So everyone, including the late John Murtha, was cleared in this investigation. We should feel reassured, right?
Not exactly. One thing I learned when I was a reporter was that there is actually very little that Congress members can't do:
The House ethics committee ruled Friday that seven lawmakers who steered hundreds of millions of dollars in largely no-bid contracts to clients of a lobbying firm had not violated any rules or laws by also collecting large campaign donations from those contractors.
In a 305-page report, the ethics committee declared that lawmakers are free to raise campaign money from the very companies they are benefiting so long as the deciding factors in granting those "earmarks" are "criteria independent" of the contributions. The report served as a blunt rejection of ethics watchdogs and a different group of congressional investigators, who have contended that in some instances the connection between donations and earmarks was so close that it had to be inappropriate.
"Simply because a member sponsors an earmark for an entity that also happens to be a campaign contributor does not, on these two facts alone, support a claim that a member's actions are being influenced by campaign contributions," the House Committee on Standards of Official Conduct said in a unanimous statement.
Ethics watchdogs issued sharp denunciations, citing portions of the report that showed that the private companies thought their donations helped them win earmarks. The lawmakers -- Reps. Norm Dicks (D-Wash.), Marcy Kaptur (D-Ohio), James P. Moran Jr. (D-Va.), Todd Tiahrt (R-Kan.), Peter J. Visclosky (D-Ind.) and C.W. Bill Young (R-Fla.) -- claimed vindication.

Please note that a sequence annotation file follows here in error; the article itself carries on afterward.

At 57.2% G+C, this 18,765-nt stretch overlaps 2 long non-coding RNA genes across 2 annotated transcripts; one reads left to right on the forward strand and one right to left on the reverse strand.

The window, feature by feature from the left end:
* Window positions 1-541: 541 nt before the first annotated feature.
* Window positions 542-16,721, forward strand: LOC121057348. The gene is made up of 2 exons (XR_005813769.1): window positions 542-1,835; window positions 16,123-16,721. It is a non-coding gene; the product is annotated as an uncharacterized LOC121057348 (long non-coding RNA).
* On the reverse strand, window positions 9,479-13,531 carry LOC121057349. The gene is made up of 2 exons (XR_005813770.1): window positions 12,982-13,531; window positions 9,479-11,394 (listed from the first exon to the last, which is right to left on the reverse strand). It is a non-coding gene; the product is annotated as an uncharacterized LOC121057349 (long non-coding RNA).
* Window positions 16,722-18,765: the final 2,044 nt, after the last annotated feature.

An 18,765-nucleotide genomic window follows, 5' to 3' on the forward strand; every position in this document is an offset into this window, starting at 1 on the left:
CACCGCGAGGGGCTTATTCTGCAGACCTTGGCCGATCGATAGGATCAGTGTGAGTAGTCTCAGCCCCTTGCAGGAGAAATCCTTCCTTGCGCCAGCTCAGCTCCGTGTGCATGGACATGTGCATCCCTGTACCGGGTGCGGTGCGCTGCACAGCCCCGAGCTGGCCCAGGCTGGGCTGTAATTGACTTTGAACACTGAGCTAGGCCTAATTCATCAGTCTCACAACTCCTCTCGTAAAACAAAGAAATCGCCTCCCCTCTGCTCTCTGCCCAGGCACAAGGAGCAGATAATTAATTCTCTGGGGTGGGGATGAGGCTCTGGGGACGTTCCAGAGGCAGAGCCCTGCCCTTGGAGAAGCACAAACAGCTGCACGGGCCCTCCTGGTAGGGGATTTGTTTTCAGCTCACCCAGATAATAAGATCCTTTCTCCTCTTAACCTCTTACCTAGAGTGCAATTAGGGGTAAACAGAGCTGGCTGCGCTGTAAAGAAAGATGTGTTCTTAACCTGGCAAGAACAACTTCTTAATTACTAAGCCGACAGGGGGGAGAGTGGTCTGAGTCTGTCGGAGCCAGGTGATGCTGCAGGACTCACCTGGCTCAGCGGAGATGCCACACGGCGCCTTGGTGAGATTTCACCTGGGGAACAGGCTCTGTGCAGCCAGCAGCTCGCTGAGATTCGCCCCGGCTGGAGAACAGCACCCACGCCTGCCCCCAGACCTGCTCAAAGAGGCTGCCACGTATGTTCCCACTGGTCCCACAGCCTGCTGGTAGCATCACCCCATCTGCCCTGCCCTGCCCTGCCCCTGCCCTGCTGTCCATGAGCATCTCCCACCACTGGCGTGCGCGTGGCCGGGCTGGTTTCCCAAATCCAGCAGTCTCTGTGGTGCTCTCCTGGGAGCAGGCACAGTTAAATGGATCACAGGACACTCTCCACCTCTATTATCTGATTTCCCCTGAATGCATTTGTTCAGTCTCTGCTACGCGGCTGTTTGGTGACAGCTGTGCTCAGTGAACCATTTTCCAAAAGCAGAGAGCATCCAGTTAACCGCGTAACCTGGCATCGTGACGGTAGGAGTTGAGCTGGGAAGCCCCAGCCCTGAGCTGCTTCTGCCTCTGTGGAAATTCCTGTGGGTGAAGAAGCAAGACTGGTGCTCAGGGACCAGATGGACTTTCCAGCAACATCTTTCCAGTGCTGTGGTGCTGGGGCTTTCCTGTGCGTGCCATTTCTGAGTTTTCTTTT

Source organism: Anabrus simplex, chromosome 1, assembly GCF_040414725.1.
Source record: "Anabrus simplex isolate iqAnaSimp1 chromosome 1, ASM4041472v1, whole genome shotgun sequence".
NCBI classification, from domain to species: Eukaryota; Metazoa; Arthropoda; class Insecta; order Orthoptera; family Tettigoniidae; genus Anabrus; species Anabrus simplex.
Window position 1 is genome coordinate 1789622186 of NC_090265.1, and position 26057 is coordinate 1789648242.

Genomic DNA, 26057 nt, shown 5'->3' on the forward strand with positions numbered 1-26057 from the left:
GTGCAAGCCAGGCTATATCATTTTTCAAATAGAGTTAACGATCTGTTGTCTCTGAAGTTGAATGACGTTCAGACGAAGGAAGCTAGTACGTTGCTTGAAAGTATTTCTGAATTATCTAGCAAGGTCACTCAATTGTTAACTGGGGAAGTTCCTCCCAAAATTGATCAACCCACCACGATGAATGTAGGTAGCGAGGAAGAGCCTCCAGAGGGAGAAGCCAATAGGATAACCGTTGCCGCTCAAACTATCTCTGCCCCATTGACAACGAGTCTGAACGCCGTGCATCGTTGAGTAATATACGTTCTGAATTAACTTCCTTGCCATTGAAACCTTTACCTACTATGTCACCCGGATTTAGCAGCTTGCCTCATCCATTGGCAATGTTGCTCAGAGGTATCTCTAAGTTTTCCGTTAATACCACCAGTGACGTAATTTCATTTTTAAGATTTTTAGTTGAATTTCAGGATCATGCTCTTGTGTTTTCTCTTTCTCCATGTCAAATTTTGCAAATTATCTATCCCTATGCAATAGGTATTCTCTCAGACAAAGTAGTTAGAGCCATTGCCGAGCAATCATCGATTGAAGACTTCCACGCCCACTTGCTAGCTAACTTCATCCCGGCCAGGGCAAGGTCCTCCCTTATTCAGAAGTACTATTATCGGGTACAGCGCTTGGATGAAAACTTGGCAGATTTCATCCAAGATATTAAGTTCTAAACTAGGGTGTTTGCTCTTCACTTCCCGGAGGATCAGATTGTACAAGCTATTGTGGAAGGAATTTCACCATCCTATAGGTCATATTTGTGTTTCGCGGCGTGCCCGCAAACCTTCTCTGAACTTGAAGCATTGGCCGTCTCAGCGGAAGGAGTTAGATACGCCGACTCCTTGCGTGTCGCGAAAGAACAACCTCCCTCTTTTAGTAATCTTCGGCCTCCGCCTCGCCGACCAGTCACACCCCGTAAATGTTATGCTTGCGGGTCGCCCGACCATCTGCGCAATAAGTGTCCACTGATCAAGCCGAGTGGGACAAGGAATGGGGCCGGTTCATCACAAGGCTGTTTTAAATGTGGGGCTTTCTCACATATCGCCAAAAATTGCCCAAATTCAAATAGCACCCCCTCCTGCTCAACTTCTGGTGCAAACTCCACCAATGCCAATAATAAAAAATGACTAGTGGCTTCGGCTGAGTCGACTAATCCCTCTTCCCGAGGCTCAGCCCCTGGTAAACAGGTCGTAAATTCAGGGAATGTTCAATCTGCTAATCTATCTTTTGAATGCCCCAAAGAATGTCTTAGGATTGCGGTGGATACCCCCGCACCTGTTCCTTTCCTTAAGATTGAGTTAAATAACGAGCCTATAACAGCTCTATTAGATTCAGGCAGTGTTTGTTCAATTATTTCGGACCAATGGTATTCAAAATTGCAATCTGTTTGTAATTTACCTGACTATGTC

Years ago, I was working on a story about Crazy Curt Weldon (R-Boeing) when I found out that he was placed "on leave" from CIGNA Insurance when he was elected to Congress. I wanted to know if Weldon was getting paid in any capacity; an official told me no.
"Then what's the difference?" I asked him. He told me they wanted to "support employees who wanted to perform public service."
"How many other employees have you placed on this kind of leave?" Well, it turned out Weldon was the first - and only.
"Why put him on leave? After all, there's nothing to stop you from hiring him back," I said.
Then it hit me: "Is he accruing pension benefits while he's on leave?"
As a matter of fact, he was.
This was useful because at the time, Weldon (who was head of the House Emergency Services Caucus) was fighting to push through a bill Republicans were eager to pass. It was an earthquake relief act that would have the federal government act as re-insurer for any earthquake damage that exceeded a set amount - $10 billion, I think.
That meant Uncle Sugar would pick up the tab for anything over that amount when The Big One finally hit California. Oddly enough, only one insurance company was writing earthquake insurance in California. (Guess which one!)
So I called Weldon's office for a comment, but he refused to talk to me. Instead, his chief of staff called back. He gave me his line about how this bill was to help families get their lives back on track after an earthquake.
"I don't agree," I said. "People make decisions based on risk, and what this bill will do is make earthquake insurance premiums artificially low, since the insurers will only have to pick up a limited amount of liability. I would argue that this bill actually puts more families in danger, because they're buying properties in unsafe locations. They'll think because they can afford the insurance, it must be safe."
A pause. "You would look at it like that," the aide said accusingly. (I told him I couldn't think of any other way to look at it.)
Anyway, I contacted the Congressional Ethics Committee, and was shocked to find out this was all perfectly "ethical" by their standards. I took a look at their standards, and that's when I discovered they're appallingly lax.
So these stories aren't all that reassuring to me, and they shouldn't be to you, either.